April 15, 2008

Economy Alters C.U. Summer Program in Hong Kong

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A few weeks ago, Danielle Farrell ’10 was looking forward to summer. With several prelims approaching, she was satisfied to know that unlike many of her friends just starting to fill out their resumes, she had been on top of her summer plans. Several weeks ago she had applied and been accepted to the Cornell summer International Business and Internship program in Hong Kong.
However, with the economy facing a downturn, the University can no longer guarantee internship placement, a major component of the program, for students who have been accepted.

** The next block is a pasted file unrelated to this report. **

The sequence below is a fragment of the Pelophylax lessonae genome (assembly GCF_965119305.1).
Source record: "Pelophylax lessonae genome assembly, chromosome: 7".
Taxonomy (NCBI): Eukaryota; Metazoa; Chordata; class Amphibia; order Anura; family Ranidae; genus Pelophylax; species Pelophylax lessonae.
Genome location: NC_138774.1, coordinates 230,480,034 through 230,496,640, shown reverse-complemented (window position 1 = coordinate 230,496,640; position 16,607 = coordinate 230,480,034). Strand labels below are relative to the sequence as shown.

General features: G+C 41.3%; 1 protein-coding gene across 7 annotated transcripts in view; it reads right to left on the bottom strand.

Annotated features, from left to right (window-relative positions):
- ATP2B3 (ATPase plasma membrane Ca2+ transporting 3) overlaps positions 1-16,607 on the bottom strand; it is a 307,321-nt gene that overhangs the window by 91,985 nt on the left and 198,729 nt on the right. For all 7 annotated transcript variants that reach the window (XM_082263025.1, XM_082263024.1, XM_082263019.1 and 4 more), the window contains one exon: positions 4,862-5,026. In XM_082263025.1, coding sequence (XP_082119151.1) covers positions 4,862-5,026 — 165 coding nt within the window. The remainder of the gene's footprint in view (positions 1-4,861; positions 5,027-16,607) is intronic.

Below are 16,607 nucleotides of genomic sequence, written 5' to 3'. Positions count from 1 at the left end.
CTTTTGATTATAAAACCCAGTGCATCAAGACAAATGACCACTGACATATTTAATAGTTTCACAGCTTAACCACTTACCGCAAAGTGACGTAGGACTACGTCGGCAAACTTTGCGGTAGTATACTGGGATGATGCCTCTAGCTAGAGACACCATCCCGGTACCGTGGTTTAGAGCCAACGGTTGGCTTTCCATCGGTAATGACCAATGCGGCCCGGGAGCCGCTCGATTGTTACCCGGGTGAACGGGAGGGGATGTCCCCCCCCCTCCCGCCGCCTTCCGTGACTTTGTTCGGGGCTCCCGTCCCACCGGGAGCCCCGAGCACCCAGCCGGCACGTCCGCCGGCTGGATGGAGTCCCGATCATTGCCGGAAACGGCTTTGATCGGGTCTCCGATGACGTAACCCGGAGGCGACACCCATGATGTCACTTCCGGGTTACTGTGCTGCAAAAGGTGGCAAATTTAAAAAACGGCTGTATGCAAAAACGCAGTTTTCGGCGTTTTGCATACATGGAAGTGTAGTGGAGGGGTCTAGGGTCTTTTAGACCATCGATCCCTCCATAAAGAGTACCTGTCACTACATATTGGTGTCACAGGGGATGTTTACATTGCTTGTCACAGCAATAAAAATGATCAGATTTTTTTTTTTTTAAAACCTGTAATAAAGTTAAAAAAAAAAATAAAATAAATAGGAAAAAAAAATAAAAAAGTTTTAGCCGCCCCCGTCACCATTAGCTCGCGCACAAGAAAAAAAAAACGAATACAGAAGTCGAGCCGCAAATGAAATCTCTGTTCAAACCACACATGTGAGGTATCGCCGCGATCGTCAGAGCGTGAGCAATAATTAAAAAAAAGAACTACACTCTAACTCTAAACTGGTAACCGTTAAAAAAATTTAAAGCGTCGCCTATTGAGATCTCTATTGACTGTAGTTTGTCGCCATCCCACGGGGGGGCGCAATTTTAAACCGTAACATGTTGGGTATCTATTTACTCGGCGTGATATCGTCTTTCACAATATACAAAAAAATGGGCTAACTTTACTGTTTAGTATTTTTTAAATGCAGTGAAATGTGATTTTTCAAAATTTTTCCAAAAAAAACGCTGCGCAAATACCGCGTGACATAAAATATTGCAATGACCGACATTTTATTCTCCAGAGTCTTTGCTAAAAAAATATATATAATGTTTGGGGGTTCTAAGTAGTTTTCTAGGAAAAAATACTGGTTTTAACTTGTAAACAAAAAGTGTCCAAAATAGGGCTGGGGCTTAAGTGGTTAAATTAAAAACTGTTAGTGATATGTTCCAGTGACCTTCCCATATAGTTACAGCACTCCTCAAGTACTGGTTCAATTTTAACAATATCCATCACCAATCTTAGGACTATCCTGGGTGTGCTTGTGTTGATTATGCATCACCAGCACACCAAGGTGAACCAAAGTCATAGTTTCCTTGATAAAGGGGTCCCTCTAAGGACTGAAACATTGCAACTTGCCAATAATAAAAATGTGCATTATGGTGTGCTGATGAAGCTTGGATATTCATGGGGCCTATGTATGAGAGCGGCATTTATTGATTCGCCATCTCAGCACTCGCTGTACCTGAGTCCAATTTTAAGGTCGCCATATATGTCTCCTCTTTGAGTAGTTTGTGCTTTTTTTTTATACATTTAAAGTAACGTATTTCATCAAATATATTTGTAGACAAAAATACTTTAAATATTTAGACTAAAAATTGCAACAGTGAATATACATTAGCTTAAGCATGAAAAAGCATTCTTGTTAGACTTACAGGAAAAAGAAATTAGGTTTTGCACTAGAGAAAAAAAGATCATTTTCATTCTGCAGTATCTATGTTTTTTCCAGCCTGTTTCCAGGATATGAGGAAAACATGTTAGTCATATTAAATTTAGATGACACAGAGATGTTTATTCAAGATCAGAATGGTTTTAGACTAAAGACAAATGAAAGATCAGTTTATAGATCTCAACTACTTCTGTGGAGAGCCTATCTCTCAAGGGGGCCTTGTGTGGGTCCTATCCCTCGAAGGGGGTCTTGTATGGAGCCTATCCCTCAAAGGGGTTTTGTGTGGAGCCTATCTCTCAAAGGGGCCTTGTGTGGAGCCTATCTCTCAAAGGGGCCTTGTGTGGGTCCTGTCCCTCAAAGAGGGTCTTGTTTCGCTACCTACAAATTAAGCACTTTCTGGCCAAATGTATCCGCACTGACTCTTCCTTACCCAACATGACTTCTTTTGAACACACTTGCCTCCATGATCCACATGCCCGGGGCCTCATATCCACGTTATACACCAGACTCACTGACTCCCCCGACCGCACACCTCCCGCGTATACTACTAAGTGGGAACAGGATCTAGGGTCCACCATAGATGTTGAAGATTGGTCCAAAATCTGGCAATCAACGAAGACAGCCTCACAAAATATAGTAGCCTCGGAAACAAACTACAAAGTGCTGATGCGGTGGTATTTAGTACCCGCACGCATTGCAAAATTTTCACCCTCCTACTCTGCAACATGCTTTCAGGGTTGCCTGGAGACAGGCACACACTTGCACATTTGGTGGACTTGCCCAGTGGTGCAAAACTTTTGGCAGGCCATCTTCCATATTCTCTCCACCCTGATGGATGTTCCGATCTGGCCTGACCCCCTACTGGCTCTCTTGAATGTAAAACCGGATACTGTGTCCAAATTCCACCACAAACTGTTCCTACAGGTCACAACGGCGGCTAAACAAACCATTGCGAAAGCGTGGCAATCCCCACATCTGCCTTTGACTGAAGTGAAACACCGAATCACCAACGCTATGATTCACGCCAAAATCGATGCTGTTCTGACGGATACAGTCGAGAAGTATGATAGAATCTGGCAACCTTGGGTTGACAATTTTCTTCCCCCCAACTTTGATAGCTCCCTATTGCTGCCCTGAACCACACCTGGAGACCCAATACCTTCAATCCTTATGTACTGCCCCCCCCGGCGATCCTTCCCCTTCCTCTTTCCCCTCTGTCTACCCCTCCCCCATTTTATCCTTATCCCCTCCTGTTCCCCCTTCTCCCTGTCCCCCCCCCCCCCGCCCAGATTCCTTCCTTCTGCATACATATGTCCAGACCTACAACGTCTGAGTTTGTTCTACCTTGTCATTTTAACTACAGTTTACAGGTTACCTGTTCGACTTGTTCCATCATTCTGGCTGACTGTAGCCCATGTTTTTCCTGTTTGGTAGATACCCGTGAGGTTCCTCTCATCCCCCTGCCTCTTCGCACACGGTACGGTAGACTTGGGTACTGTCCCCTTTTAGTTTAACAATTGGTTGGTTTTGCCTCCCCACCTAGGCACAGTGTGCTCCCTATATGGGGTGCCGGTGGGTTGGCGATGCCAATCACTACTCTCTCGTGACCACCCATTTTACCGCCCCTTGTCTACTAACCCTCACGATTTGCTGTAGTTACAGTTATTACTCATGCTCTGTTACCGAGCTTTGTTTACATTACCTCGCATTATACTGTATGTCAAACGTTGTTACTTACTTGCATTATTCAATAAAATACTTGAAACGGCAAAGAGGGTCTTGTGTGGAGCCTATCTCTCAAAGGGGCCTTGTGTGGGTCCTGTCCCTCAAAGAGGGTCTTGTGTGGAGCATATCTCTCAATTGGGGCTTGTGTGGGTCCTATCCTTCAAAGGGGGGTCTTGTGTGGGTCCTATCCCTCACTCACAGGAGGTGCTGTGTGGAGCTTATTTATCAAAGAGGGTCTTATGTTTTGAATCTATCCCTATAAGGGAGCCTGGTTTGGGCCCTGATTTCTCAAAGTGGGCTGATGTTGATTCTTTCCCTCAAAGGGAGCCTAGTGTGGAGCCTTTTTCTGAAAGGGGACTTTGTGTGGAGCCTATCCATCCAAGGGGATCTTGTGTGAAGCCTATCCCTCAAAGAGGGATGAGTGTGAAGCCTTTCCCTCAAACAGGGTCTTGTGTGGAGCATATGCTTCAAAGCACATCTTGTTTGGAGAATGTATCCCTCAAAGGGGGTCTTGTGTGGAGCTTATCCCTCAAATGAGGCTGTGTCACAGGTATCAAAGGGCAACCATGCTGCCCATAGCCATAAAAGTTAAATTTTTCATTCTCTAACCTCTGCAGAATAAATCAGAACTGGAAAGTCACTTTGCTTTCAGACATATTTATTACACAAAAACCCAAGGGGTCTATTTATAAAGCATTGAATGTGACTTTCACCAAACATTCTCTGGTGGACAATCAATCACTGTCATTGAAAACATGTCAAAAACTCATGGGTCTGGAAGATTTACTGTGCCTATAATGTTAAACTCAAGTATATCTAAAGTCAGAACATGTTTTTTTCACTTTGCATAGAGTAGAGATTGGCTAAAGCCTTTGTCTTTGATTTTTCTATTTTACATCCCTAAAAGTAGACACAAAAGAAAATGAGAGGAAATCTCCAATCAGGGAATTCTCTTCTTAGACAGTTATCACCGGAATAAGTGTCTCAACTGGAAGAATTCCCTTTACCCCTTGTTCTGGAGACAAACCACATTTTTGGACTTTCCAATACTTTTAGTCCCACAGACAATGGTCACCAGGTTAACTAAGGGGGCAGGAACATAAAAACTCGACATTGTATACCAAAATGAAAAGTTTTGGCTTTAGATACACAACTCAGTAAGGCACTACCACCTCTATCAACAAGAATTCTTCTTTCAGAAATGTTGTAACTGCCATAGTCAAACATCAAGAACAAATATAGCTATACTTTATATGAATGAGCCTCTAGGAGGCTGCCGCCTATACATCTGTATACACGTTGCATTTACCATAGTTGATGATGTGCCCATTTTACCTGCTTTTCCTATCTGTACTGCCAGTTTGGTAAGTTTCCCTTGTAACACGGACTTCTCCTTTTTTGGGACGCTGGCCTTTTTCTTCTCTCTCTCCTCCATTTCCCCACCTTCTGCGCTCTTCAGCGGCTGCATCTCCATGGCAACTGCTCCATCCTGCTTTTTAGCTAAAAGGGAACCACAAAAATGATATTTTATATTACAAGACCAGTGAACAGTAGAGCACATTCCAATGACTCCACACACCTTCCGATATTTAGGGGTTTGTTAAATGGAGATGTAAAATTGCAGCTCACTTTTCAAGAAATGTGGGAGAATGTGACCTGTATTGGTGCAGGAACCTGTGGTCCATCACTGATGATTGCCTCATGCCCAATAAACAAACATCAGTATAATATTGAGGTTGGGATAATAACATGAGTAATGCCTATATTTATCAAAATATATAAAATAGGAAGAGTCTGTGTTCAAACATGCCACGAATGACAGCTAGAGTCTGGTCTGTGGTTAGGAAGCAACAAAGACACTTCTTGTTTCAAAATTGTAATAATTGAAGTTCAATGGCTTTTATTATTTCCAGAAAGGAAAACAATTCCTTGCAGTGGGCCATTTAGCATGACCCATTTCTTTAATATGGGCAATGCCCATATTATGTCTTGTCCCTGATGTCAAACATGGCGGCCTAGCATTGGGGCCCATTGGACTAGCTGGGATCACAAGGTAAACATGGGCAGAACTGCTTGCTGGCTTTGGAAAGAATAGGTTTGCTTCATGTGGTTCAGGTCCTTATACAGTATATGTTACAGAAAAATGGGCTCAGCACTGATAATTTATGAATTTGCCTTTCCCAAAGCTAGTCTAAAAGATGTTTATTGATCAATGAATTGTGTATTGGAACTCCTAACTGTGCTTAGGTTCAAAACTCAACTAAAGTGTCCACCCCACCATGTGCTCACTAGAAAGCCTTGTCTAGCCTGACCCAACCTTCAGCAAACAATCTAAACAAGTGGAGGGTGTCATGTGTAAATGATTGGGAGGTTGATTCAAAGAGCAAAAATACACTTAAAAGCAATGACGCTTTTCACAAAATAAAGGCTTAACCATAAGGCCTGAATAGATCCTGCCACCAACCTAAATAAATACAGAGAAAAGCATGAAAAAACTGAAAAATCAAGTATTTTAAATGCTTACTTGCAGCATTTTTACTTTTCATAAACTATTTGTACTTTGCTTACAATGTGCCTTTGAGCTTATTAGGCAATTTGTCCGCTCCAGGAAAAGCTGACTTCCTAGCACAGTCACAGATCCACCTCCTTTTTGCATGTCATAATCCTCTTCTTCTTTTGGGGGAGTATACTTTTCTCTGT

In addition to the six-week internship, the program also consists of a three-week course on international business taught by Prof. David Ng, applied economics and management.
“The economy is really bad and companies have adopted a wait-and-see attitude so it is especially hard to line up internships,” said Ng.
The course will still be offered if enough students choose to go and students have until Friday to decide whether they will participate, according to Mary Adie, director of special programs and executive education in the School of Continuing Education and Summer Sessions.
“Given global market conditions, the opportunity for internship placements has been substantially diminished … We understand that companies we have contacted in Hong Kong, as in other global markets, are finding it difficult to accommodate requests for accepting student interns at this time,” Adie stated in an e-mail.
Many of the accepted students will likely drop out of the program.
“I was 100 percent set on going,” Farrell said. “I thought I had my summer plans finalized, but now I’m not sure what I’m doing.”